President Obama's signature legislative achievement, the Affordable Care Act, has been off to what can be described, at best, as a rocky start.

Thanks to a terribly designed website, far from the experience promised by the administration, the first day of open enrollment saw a grand total of six people enroll. By day two, that number had jumped exponentially to an “astounding” 248.

Glitches, crashes, problems with the payment system and all sorts of other tech failures have led to the administration paring down its estimate of 7 million enrollees by the end of March.

Yet for all of Obamacare's rollout misfortunes, Republicans' hopes that the law collapses into a flaming, actuarial death spiral are unrealistic and politically dangerous.

By 2018, the Congressional Budget Office estimates that about 25 million people will have exchange-purchased coverage -- 20 million with subsidies. This represents slightly more than 8 percent of the projected total insured population -- a small but not insignificant share. Add in the beneficiaries of Obamacare's Medicaid expansion and you've a small but powerful constituency that will fight tooth and nail to protect its newly bestowed entitlements.

Moreover, the law takes many lessons from Republican health reforms — the high deductibles allowed with many of the plans (as high as $6,350 for Bronze plans), for instance, encourage greater consumer cost-sharing; this is an undeniably conservative principle.

All of this isn’t to say that that Obamacare is perfect. There are major problems with the law, including disincentives to work and unnecessary burdens on businesses.

Bureaucratic micromanagement of plan design has led to premiums skyrocketing in some areas at the same time as physician networks have tightened.

And, for the most part, those who don’t qualify for subsidies or who qualify for a paltry subsidy (say, $10 or $20) will either be on the hook for an expensive plan they don’t want or will have to pay a penalty to avoid getting coverage.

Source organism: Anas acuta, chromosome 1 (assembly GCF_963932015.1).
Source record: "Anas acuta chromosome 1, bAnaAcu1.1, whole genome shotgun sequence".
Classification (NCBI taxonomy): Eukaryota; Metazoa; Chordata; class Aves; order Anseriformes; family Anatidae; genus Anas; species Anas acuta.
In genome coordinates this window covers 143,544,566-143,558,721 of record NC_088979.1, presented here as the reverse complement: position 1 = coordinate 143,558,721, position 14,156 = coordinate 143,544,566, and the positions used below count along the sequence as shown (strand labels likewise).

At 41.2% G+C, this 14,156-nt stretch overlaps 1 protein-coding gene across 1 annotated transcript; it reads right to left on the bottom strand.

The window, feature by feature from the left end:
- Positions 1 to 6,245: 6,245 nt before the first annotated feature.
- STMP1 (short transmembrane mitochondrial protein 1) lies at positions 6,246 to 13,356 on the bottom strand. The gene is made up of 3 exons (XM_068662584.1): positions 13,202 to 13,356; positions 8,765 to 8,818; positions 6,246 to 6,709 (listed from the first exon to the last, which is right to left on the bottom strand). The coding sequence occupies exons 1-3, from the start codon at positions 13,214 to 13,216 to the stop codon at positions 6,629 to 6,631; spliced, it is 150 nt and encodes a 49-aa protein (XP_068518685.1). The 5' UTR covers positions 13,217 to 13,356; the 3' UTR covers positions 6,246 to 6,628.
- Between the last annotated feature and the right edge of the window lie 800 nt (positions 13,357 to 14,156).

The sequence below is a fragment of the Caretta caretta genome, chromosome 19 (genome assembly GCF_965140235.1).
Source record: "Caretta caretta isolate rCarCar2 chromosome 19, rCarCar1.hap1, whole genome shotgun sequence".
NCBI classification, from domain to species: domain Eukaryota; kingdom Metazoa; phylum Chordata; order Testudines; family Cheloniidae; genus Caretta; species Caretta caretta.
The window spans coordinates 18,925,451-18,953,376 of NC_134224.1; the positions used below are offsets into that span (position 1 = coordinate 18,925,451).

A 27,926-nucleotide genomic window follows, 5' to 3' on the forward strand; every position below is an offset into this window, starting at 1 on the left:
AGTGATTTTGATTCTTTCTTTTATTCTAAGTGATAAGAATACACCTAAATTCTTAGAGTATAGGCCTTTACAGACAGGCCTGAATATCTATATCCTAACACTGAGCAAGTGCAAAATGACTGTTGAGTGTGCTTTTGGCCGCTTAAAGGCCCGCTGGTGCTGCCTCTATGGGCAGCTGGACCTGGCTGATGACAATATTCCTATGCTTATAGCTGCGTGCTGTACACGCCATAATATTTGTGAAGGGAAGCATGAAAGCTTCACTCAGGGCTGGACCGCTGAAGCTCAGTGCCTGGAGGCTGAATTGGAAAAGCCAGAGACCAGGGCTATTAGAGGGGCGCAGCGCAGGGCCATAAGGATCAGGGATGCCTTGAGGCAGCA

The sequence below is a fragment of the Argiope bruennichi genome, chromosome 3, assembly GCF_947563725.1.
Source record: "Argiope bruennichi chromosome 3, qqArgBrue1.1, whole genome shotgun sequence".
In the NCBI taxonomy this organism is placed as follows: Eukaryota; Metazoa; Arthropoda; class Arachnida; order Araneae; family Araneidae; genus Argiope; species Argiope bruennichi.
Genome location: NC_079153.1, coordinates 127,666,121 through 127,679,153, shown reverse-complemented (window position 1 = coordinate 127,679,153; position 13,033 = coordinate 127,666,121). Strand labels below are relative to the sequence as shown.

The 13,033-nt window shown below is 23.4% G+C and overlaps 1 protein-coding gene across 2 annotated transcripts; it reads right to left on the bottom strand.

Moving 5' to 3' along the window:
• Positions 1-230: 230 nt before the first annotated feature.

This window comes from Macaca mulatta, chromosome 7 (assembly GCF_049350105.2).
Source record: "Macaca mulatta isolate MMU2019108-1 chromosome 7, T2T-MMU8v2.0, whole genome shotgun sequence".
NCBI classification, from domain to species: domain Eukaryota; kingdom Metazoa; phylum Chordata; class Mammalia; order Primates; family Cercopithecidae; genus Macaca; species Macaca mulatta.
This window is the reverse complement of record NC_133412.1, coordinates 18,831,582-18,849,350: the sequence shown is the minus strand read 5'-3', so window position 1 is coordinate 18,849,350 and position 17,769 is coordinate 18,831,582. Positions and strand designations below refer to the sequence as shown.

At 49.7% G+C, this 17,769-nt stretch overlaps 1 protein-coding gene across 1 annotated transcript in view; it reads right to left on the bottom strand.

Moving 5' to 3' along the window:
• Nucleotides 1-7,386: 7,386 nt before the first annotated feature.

For many young, relatively healthy people, the choice between expensive (even if subsidized) coverage and paying the penalty will be simple — the penalty will often pale in comparison to the cost of premiums and deductibles they would otherwise be paying.

Indeed, had Obamacare been passed with bipartisan support, it’s likely that some of these pitfalls could have been addressed early on.

Instead, the administration and congressional Democrats engaged in closed-door negotiations, and rather than engaging in honest debate about the law, used back-of-the-envelope calculations (the typical family won’t save $2,500 under Obamacare) to make claims about it that even left-of-center analysts knew were false.

Republicans aren't innocent in all of this, however. Indeed, much of the past four years were spent railing against the law and voting 40 times to repeal it, without (until recently) bringing forth a credible plan to fix America's badly broken health care system.

The lesson is this: all entitlement programs need fixes.

The Great Society-era programs have all gone through changes, fixes, alterations and amendments. Medicare Part D and Medicare Advantage, some of the more recent additions to the Great Society programs, are favorites even of Republican politicians, thanks to their clever use of market mechanisms to deliver government benefits.

Obamacare is no different. Changes are, and always will be, necessary.

The onus is on both parties to help make these fixes possible — the president and Senate Democrats will need to allow Republican compromises to the law, and Republicans will need to accept that Obamacare is here to stay and leverage the law’s framework to propel conservative reforms.

With luck, such bipartisanship can offer more affordable coverage to those who need it while also tackling the system’s real problems of cost and transparency.

Yevgeniy Feyman is a fellow at the Manhattan Institute's Center for Medical Progress. A version of this piece originally appeared on